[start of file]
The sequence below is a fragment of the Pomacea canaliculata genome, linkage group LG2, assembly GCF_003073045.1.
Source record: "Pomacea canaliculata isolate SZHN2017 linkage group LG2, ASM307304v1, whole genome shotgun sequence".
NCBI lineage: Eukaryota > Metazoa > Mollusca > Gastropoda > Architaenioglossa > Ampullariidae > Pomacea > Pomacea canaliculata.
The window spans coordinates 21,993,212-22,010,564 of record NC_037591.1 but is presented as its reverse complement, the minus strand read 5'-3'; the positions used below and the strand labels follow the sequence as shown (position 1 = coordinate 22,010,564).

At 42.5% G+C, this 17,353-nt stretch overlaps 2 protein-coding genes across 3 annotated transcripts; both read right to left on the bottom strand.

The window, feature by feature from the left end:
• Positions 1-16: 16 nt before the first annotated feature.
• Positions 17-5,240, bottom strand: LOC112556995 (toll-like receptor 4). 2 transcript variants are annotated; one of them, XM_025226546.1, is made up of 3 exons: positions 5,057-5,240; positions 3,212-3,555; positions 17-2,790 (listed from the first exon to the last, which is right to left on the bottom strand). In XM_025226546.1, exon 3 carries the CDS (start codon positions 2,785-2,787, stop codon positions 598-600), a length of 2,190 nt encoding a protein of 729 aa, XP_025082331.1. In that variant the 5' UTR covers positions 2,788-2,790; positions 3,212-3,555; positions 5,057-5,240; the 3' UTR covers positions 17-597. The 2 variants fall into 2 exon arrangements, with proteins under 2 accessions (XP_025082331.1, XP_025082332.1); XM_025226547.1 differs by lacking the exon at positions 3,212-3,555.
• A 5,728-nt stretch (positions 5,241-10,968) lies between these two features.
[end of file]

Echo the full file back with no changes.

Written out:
The sequence below is a fragment of the Pomacea canaliculata genome, linkage group LG2, assembly GCF_003073045.1.
Source record: "Pomacea canaliculata isolate SZHN2017 linkage group LG2, ASM307304v1, whole genome shotgun sequence".
NCBI lineage: Eukaryota > Metazoa > Mollusca > Gastropoda > Architaenioglossa > Ampullariidae > Pomacea > Pomacea canaliculata.
The window spans coordinates 21,993,212-22,010,564 of record NC_037591.1 but is presented as its reverse complement, the minus strand read 5'-3'; the positions used below and the strand labels follow the sequence as shown (position 1 = coordinate 22,010,564).

At 42.5% G+C, this 17,353-nt stretch overlaps 2 protein-coding genes across 3 annotated transcripts; both read right to left on the bottom strand.

The window, feature by feature from the left end:
• Positions 1-16: 16 nt before the first annotated feature.
• Positions 17-5,240, bottom strand: LOC112556995 (toll-like receptor 4). 2 transcript variants are annotated; one of them, XM_025226546.1, is made up of 3 exons: positions 5,057-5,240; positions 3,212-3,555; positions 17-2,790 (listed from the first exon to the last, which is right to left on the bottom strand). In XM_025226546.1, exon 3 carries the CDS (start codon positions 2,785-2,787, stop codon positions 598-600), a length of 2,190 nt encoding a protein of 729 aa, XP_025082331.1. In that variant the 5' UTR covers positions 2,788-2,790; positions 3,212-3,555; positions 5,057-5,240; the 3' UTR covers positions 17-597. The 2 variants fall into 2 exon arrangements, with proteins under 2 accessions (XP_025082331.1, XP_025082332.1); XM_025226547.1 differs by lacking the exon at positions 3,212-3,555.
• A 5,728-nt stretch (positions 5,241-10,968) lies between these two features.